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Dog Losing Hair? Understanding the Various Probable Causes

Dog Losing Hair
Is your dog suffering from hair loss more than usual? It's the sign of trouble and you need to take some curative measures immediately. Dogs shed hair by default, however, excessive shedding is not normal.
Rahul Thadani
Last Updated: Oct 06, 2017
The age, breed, dermal conditions, and family history determines how much hair a dog will shed. However, in most cases the owner will be aware of regular shedding levels, so an increase in these levels will be easily noticeable.
Causes of Hair Loss in Dogs
Ringworm on dog nose
This is a fungal infection that can affect dogs, and is passed on to them via some form of physical contact. The area that is afflicted by the infection is oval in shape, and it is usually present on the face, the ears, or the limbs of the animal. The infection causes hair to fall off from that particular spot, however, this does not cause any itchiness. Visiting a veterinarian immediately when this condition is spotted is highly advisable.
Food Allergy
Sometimes the cause is simply a food allergy of some sort. When afflicted with allergies, a dog will constantly feel itchiness all over its body at all times. There will be certain foods and ingredients that will cause this allergy in the animal, and as the owner of the animal, it's your duty to identify these food items to avoid for your pet.
Sarcoptic Mange
This is a form of scabies, and it usually reaches an animal through physical contact with another affected animal. Small mites invade the skin of the dog and burrow inside the layers and start laying eggs. This causes a tremendous amount of itching in the pet, but it is an easily treatable condition. This is a condition that can even pass on to human beings.
Flea on dog body
This is possibly the most common cause. Fleas regularly infest dogs, and even the presence of a single flea can cause itching. This matter is made worse by the great amount of difficulty it takes in actually locating the flea and its waste on the surface of the animal's skin.
Cushing's Disease
Excessive hair loss may also result out of an overactive adrenal gland that has been stimulated by the dog's pituitary gland. This condition may result in immediate symptoms which include hair loss. Glucocorticosteroids may also result in a patterned shedding of fur. This is accompanied by darkening of the skin and the remainder of the hair appearing dry and lifeless. This disease should be treated immediately because it renders the dog prone to infection, as well as the possibility of developing seizures.
Natural Irritants
Natural Irritants
Your dog needn't be infested by any organism to initiate hair loss, a few toxins found in nature too can result in it. For example the toxins of a poisonous nightshade plant is bound to create a lot of discomfort in your pet which will automatically result in hair loss. As such, irritants found in nature may well be poisonous, however, in most cases the pet may just suffer a general allergic reaction involving mild to excessive hair loss.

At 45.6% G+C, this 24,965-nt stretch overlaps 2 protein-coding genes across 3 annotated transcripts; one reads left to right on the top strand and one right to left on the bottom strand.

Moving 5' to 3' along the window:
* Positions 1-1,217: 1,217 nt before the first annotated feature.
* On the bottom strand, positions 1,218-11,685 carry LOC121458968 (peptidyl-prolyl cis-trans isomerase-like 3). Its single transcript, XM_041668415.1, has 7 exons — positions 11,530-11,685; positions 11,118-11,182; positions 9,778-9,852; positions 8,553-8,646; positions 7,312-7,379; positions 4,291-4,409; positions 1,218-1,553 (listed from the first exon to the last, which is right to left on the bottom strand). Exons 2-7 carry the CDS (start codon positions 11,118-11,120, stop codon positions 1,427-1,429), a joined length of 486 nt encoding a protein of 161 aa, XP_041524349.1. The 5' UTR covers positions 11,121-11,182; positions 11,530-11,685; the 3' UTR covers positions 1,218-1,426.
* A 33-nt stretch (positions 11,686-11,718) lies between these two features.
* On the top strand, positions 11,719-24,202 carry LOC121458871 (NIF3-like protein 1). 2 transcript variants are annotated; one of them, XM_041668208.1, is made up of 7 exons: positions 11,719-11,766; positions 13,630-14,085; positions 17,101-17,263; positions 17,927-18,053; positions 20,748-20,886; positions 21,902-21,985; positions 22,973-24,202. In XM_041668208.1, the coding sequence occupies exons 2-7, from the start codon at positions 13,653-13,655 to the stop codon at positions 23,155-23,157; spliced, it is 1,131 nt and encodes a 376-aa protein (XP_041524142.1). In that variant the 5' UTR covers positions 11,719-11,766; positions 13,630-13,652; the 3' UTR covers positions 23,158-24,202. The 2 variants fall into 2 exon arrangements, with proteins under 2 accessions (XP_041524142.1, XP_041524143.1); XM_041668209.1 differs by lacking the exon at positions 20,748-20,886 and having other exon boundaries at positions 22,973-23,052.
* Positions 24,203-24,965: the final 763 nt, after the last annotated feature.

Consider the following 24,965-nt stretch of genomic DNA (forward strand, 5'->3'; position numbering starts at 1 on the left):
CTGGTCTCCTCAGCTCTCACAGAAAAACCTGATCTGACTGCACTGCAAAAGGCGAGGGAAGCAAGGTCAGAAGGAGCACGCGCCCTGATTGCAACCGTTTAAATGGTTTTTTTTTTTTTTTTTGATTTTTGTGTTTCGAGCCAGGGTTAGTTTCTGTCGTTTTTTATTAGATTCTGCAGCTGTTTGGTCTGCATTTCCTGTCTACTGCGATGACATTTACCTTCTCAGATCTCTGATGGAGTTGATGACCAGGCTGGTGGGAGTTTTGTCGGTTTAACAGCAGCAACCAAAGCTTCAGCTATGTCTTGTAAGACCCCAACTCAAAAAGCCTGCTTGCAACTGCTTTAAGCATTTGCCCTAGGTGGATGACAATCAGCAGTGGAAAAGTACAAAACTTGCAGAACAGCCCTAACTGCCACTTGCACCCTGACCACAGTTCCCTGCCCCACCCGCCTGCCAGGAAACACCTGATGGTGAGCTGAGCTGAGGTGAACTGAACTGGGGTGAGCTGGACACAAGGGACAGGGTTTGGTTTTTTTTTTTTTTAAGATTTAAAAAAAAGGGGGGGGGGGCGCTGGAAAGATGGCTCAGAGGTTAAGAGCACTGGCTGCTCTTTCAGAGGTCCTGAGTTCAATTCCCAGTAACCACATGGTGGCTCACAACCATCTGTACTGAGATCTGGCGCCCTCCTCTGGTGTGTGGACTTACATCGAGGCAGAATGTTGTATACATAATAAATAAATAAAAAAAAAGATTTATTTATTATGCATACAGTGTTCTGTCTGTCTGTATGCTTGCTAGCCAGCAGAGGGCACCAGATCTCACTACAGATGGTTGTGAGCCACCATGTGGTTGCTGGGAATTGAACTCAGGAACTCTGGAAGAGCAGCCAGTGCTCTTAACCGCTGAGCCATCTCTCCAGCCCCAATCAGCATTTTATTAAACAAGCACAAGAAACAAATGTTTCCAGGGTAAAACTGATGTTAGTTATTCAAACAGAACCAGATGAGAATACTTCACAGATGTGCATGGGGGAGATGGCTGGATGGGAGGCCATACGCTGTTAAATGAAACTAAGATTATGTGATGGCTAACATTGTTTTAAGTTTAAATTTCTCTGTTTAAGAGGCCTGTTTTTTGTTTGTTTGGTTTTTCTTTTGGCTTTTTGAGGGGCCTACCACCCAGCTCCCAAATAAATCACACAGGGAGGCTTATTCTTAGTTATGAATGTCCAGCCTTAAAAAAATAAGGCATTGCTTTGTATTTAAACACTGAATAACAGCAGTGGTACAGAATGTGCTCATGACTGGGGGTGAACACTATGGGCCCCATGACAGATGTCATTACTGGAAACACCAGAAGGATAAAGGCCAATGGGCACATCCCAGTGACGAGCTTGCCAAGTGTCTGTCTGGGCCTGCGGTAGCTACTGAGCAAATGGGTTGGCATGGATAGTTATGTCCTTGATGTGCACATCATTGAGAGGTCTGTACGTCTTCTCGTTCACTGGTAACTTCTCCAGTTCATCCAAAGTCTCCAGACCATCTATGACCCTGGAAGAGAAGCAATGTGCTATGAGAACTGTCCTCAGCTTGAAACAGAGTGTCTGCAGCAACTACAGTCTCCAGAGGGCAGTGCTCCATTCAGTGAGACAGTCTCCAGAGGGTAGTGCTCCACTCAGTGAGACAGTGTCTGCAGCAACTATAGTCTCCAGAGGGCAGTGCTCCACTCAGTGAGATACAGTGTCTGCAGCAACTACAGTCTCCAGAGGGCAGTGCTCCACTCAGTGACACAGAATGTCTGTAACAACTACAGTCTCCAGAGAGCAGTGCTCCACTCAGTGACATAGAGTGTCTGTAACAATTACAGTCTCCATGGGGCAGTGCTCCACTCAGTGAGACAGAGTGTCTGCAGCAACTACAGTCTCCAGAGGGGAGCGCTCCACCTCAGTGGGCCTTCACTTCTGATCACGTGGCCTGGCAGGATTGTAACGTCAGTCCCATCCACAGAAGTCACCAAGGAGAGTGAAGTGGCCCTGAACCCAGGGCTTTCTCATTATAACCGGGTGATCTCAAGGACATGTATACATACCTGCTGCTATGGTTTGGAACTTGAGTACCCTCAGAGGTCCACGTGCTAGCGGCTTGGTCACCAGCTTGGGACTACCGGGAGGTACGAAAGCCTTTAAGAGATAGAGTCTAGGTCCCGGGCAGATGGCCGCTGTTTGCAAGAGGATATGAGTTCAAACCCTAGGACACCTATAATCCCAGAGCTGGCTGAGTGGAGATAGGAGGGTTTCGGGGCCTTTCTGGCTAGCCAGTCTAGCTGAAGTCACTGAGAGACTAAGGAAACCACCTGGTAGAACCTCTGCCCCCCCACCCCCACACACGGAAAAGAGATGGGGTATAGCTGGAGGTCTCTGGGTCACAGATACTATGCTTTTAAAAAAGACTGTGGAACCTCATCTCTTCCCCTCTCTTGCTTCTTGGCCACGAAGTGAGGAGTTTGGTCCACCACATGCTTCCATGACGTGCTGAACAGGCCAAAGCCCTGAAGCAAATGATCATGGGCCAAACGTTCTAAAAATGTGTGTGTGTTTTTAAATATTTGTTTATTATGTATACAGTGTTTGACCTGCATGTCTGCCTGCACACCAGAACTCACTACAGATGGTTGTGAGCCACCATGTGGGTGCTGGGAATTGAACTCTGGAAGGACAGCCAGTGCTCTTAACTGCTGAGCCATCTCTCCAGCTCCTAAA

Hot Spots
Hot spot on dog shoulder
Also known as pyotraumatic dermatitis, this is a condition that primarily affects thick-coated and long-haired dog breeds. Intense itching occurs as a consequence of this problem, and a veterinarian must be consulted immediately to obtain a cure for this. Many medical studies show that the possible cause for this condition could be an insect bite.
Lice and Nits
Lice and Nits
The first symptom is excessive scratching and whining. This is because lice and knits can wreak havoc on a dog's skin thus bringing about itchiness, calluses, open pores, and excessive hair loss due to their parasitic nature. Lice, are also responsible for causing a whole load of infections and diseases which if not directly, may indirectly contribute to shedding excess hair.
Nervousness and Stress
Sad dog
Sometimes when a dog is feeling lonely, or sad, or is just bored, its body tends to shed more hair than normal. They also tend to lick themselves more often and with more ferocity, and this also results in a greater amount of fur fall.
Calluses and Pressure Sores
Most dogs tend to rest themselves on hard flooring and concrete. This constant pressure exerted on the limbs may result in sores that is accompanied by hair loss in the canine. Though not a serious condition, it should not be ignored because this excessive hair loss may invite micro-organic invasion.
Canine Folliculitis
Folliculitis is a condition that renders the hair follicles inflamed. The pores of the hair contain the root that supports a dog's fur strand, as such an inflammation in this area will make the follicle weak which will result in canine hair loss. The causes of this condition may be many, so no specific reason can be isolated.
As the owner of the dog, one needs to keep an eye on the animal and observe its habits and behavior. Any drastic change in a pet's habits and activities must be duly noted. Visiting a veterinarian regularly for a routine checkup is also a good idea, and the pet must also be made to have a bath at least twice a week. It is the responsibility of the owner to ensure general cleanliness so that the pet enjoys a good health. A dog losing fur is not uncommon, however, the intensity and the frequency of the hair loss must be kept an eye on.